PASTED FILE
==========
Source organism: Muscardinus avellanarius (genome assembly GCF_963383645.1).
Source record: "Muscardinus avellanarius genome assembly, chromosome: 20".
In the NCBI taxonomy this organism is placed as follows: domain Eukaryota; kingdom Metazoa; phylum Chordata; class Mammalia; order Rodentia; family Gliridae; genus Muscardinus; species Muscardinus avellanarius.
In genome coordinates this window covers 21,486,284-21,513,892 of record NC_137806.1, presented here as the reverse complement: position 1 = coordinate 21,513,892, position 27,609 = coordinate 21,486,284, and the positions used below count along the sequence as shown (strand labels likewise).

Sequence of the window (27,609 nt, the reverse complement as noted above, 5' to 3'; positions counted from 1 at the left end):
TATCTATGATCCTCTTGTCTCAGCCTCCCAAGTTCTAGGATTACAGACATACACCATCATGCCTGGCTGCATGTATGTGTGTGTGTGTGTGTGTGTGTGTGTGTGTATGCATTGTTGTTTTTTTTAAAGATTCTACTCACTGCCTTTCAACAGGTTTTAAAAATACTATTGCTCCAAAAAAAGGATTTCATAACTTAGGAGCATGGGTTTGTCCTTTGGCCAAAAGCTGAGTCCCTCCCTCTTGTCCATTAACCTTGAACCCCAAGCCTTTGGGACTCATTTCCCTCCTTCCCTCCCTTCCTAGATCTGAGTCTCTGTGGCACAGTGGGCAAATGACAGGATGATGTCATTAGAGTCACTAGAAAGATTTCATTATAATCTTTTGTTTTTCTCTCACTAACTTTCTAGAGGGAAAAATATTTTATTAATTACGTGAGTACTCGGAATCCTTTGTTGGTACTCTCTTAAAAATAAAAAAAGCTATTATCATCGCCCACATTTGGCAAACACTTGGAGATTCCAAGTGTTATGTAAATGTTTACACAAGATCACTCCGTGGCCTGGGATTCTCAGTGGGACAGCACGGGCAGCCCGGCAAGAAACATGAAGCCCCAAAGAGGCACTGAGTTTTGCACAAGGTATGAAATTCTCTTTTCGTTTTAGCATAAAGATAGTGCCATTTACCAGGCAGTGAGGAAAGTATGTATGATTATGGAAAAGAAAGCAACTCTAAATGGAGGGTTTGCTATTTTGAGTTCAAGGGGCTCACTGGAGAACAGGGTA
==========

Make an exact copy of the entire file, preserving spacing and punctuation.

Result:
Source organism: Muscardinus avellanarius (genome assembly GCF_963383645.1).
Source record: "Muscardinus avellanarius genome assembly, chromosome: 20".
In the NCBI taxonomy this organism is placed as follows: domain Eukaryota; kingdom Metazoa; phylum Chordata; class Mammalia; order Rodentia; family Gliridae; genus Muscardinus; species Muscardinus avellanarius.
In genome coordinates this window covers 21,486,284-21,513,892 of record NC_137806.1, presented here as the reverse complement: position 1 = coordinate 21,513,892, position 27,609 = coordinate 21,486,284, and the positions used below count along the sequence as shown (strand labels likewise).

Sequence of the window (27,609 nt, the reverse complement as noted above, 5' to 3'; positions counted from 1 at the left end):
TATCTATGATCCTCTTGTCTCAGCCTCCCAAGTTCTAGGATTACAGACATACACCATCATGCCTGGCTGCATGTATGTGTGTGTGTGTGTGTGTGTGTGTGTGTGTATGCATTGTTGTTTTTTTTAAAGATTCTACTCACTGCCTTTCAACAGGTTTTAAAAATACTATTGCTCCAAAAAAAGGATTTCATAACTTAGGAGCATGGGTTTGTCCTTTGGCCAAAAGCTGAGTCCCTCCCTCTTGTCCATTAACCTTGAACCCCAAGCCTTTGGGACTCATTTCCCTCCTTCCCTCCCTTCCTAGATCTGAGTCTCTGTGGCACAGTGGGCAAATGACAGGATGATGTCATTAGAGTCACTAGAAAGATTTCATTATAATCTTTTGTTTTTCTCTCACTAACTTTCTAGAGGGAAAAATATTTTATTAATTACGTGAGTACTCGGAATCCTTTGTTGGTACTCTCTTAAAAATAAAAAAAGCTATTATCATCGCCCACATTTGGCAAACACTTGGAGATTCCAAGTGTTATGTAAATGTTTACACAAGATCACTCCGTGGCCTGGGATTCTCAGTGGGACAGCACGGGCAGCCCGGCAAGAAACATGAAGCCCCAAAGAGGCACTGAGTTTTGCACAAGGTATGAAATTCTCTTTTCGTTTTAGCATAAAGATAGTGCCATTTACCAGGCAGTGAGGAAAGTATGTATGATTATGGAAAAGAAAGCAACTCTAAATGGAGGGTTTGCTATTTTGAGTTCAAGGGGCTCACTGGAGAACAGGGTA